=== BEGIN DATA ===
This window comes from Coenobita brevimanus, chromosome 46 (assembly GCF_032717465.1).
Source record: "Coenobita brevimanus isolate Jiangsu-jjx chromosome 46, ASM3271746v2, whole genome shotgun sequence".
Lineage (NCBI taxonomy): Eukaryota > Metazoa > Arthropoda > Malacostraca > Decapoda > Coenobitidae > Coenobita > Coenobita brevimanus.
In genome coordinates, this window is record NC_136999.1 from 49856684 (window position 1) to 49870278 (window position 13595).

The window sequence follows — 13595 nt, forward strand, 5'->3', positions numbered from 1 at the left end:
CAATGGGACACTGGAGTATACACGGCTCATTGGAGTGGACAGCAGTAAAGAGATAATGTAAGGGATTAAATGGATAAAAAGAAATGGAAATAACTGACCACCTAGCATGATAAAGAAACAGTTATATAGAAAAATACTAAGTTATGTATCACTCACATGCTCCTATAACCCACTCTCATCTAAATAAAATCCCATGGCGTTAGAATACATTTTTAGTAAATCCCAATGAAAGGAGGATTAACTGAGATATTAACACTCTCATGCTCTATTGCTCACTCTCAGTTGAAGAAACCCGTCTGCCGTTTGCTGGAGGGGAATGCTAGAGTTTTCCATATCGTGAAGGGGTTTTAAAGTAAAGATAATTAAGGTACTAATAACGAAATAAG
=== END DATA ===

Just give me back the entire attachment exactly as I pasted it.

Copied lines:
This window comes from Coenobita brevimanus, chromosome 46 (assembly GCF_032717465.1).
Source record: "Coenobita brevimanus isolate Jiangsu-jjx chromosome 46, ASM3271746v2, whole genome shotgun sequence".
Lineage (NCBI taxonomy): Eukaryota > Metazoa > Arthropoda > Malacostraca > Decapoda > Coenobitidae > Coenobita > Coenobita brevimanus.
In genome coordinates, this window is record NC_136999.1 from 49856684 (window position 1) to 49870278 (window position 13595).

The window sequence follows — 13595 nt, forward strand, 5'->3', positions numbered from 1 at the left end:
CAATGGGACACTGGAGTATACACGGCTCATTGGAGTGGACAGCAGTAAAGAGATAATGTAAGGGATTAAATGGATAAAAAGAAATGGAAATAACTGACCACCTAGCATGATAAAGAAACAGTTATATAGAAAAATACTAAGTTATGTATCACTCACATGCTCCTATAACCCACTCTCATCTAAATAAAATCCCATGGCGTTAGAATACATTTTTAGTAAATCCCAATGAAAGGAGGATTAACTGAGATATTAACACTCTCATGCTCTATTGCTCACTCTCAGTTGAAGAAACCCGTCTGCCGTTTGCTGGAGGGGAATGCTAGAGTTTTCCATATCGTGAAGGGGTTTTAAAGTAAAGATAATTAAGGTACTAATAACGAAATAAG